While they sometimes have opposing interests, payers and drug companies can work together so that patients have better access to new, innovative medications, according to a Health Affairs blog post.
"Lilly and Anthem both want the same thing for patients--to have access to new, innovative medicines now and into the future," write Samuel Nussbaum, M.D., former executive vice president and chief medical officer of Anthem, and David Ricks, senior vice president and president of Lilly Bio-Medicines.
While the rest of the healthcare system is moving toward value-based payments, payments for drugs are stuck in an old construct that focuses on price, regardless of the health outcomes of patients, Nussbaum and Ricks say. They call for two changes: improved communication of information so health plans can better price and budget for new drugs, and the removal of regulatory barriers to value-based payment arrangements.
With the move to value-based payment models, insurers increasingly are pushing for drug and device manufacturers to link their prices to results, FierceHealthPayer reported.
However, under current regulations, drug developers are reluctant to communicate with health plans about new medications that have not yet been approved, the authors write. Health plans, which must price new drugs well in advance, may be surprised by and unprepared for unexpected cost surges.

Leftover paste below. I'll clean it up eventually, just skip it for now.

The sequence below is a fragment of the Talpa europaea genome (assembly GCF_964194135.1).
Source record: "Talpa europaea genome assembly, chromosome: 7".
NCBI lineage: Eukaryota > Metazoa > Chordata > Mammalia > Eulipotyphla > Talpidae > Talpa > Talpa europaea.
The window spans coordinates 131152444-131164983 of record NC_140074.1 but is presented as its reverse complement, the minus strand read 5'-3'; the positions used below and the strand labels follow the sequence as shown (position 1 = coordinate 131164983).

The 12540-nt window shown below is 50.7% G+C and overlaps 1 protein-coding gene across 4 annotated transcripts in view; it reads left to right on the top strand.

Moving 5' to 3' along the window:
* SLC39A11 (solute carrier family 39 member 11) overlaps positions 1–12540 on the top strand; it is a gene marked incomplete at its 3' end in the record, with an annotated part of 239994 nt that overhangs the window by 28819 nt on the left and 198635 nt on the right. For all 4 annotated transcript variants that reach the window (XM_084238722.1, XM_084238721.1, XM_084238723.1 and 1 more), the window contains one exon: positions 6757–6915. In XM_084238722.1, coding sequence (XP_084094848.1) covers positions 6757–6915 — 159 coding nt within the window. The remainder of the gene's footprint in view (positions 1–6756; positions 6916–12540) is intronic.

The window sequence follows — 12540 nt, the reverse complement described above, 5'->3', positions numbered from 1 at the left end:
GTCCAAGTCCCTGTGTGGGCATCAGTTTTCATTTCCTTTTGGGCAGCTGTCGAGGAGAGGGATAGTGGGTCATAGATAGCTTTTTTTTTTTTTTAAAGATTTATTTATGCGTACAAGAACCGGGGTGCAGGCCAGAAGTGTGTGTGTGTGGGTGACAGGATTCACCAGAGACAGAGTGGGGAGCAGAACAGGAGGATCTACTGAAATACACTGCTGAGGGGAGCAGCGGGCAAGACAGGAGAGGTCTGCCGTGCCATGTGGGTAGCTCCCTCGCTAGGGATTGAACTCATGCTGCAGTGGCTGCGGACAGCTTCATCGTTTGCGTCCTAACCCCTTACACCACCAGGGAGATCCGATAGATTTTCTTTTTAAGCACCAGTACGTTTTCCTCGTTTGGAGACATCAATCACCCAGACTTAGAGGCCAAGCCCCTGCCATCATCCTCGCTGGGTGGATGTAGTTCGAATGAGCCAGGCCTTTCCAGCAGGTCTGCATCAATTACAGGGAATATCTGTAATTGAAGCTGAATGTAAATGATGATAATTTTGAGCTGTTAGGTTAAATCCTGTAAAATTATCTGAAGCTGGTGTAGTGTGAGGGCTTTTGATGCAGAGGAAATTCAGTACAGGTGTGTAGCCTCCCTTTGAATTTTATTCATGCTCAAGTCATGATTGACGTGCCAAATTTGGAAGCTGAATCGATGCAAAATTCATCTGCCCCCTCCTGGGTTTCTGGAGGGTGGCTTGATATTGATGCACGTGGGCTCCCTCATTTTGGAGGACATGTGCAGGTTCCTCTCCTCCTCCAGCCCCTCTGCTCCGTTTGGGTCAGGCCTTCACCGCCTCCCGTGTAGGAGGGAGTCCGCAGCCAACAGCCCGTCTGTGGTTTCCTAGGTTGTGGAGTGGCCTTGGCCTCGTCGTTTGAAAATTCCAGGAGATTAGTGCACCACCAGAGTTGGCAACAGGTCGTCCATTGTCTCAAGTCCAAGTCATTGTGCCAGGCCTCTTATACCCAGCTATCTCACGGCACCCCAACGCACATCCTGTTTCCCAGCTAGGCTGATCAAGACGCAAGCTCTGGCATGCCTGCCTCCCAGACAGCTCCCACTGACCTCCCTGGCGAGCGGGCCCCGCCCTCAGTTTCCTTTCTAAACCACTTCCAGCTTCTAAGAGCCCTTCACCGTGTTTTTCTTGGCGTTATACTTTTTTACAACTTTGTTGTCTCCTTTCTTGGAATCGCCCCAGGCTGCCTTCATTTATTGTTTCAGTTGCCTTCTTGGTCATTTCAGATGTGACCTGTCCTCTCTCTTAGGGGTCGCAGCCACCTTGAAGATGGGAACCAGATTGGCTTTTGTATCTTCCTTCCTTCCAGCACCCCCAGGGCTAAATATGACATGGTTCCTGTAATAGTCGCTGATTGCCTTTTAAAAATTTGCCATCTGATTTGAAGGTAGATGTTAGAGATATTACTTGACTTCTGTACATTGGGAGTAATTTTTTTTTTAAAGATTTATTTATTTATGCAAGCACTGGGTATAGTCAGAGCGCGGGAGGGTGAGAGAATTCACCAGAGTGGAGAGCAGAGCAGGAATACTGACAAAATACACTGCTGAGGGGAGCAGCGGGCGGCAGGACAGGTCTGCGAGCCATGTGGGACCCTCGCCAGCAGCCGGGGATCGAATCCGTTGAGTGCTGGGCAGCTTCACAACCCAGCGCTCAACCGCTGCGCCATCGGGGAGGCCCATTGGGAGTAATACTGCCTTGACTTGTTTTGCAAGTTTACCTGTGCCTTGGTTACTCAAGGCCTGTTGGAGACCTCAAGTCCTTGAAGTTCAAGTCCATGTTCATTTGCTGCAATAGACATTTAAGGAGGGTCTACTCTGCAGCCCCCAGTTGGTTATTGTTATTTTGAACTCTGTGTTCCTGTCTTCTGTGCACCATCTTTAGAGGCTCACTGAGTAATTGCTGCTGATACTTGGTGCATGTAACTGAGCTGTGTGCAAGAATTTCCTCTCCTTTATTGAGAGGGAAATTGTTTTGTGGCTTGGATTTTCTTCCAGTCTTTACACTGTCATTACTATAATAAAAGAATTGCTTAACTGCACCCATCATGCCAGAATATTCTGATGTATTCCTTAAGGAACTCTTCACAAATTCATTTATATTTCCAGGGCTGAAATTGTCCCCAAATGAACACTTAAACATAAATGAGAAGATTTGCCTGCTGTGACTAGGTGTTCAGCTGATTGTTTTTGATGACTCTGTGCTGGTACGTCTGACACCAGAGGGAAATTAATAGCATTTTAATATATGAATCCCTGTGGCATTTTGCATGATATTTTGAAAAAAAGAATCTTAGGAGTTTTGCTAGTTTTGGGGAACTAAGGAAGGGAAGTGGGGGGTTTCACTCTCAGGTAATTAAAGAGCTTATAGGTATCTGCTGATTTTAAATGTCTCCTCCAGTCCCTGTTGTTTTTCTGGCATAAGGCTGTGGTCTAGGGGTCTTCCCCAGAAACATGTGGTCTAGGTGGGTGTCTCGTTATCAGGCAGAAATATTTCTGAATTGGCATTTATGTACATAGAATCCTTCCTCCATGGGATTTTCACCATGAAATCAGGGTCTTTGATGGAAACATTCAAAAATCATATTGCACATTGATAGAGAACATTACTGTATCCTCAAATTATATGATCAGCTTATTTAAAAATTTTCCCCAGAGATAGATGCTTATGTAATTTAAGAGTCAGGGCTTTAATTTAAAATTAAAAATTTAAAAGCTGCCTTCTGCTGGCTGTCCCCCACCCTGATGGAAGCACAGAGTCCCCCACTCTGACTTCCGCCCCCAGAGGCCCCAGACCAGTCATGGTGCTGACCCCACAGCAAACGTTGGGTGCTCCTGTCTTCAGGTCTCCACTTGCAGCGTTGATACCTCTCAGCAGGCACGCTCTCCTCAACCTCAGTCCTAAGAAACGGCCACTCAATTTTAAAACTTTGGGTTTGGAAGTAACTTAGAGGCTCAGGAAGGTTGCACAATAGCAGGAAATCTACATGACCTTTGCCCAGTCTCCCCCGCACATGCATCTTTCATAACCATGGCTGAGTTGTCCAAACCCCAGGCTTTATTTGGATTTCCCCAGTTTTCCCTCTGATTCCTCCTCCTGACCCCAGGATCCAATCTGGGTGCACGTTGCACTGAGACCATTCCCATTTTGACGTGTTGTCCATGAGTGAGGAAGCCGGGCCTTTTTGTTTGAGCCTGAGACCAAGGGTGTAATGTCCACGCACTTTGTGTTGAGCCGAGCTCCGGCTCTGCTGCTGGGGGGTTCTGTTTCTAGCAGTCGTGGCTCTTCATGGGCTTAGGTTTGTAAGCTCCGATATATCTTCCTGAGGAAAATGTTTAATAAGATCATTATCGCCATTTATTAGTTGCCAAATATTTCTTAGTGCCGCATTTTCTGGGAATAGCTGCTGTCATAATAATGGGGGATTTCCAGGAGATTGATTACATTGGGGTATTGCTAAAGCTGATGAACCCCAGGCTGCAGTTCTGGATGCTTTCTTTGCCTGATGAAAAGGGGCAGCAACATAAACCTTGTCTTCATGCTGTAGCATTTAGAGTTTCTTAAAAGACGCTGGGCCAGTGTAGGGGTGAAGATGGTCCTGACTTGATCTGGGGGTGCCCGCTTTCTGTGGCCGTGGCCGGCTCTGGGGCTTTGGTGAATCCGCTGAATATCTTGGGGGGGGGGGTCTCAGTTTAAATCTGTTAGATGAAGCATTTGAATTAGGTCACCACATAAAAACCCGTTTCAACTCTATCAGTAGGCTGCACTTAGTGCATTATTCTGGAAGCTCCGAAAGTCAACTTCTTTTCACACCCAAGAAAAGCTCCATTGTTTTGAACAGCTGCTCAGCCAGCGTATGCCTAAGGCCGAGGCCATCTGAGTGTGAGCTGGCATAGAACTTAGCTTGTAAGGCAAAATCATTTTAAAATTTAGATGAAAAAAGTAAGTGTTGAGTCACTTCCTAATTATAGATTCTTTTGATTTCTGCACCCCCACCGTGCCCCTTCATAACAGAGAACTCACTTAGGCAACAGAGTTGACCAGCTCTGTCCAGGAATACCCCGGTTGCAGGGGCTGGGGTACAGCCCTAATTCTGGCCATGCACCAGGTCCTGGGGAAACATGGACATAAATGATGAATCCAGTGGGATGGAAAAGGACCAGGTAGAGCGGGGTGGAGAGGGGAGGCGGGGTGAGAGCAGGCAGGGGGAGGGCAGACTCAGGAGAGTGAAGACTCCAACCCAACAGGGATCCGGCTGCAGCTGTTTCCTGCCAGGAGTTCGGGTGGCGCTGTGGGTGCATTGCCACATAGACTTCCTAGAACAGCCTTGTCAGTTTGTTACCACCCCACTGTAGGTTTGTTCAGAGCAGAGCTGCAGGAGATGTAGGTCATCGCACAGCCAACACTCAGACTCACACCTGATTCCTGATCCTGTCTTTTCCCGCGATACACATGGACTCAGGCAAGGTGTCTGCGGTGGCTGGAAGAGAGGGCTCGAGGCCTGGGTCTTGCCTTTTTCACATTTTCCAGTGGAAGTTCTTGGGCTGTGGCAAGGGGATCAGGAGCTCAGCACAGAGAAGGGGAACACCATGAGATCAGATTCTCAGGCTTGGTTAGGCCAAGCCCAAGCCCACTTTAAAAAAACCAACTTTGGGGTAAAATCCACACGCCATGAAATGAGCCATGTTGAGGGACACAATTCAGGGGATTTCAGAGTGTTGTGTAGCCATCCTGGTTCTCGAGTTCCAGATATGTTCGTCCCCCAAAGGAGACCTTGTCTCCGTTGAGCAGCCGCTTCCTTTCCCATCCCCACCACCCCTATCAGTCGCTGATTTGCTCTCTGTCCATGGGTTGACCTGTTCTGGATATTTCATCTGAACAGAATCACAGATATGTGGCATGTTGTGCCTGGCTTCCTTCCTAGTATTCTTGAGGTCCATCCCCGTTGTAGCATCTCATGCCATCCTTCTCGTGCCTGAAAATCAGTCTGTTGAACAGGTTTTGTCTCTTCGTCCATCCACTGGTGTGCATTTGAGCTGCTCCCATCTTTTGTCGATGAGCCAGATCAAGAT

Anti-kickback statutes, which can discourage drug developers and health plans from working together to create incentives structured around use of a drug in certain patient populations, and government best-price rules are also a challenge to more robust value-based payment arrangements, the post says.
While the authors suggest a partnership between payers and drug companies, the two sides have often been at odds. The battle between drug companies looking to protect their profits and insurers trying to drive down their costs has had a direct impact on health insurance benefits, as FierceHealthPayer previously reported. More than half of all people with health insurance have some medications excluded from their coverage as insurers are increasingly cutting coverage of high-priced, brand-name drugs.
With drug companies able to exercise relatively unrestrained pricing power, drug prices in the U.S. are usually two to six times higher than prices for the same drugs in other major industrialized nations, according to a recent report.
To learn more:
- read the blog post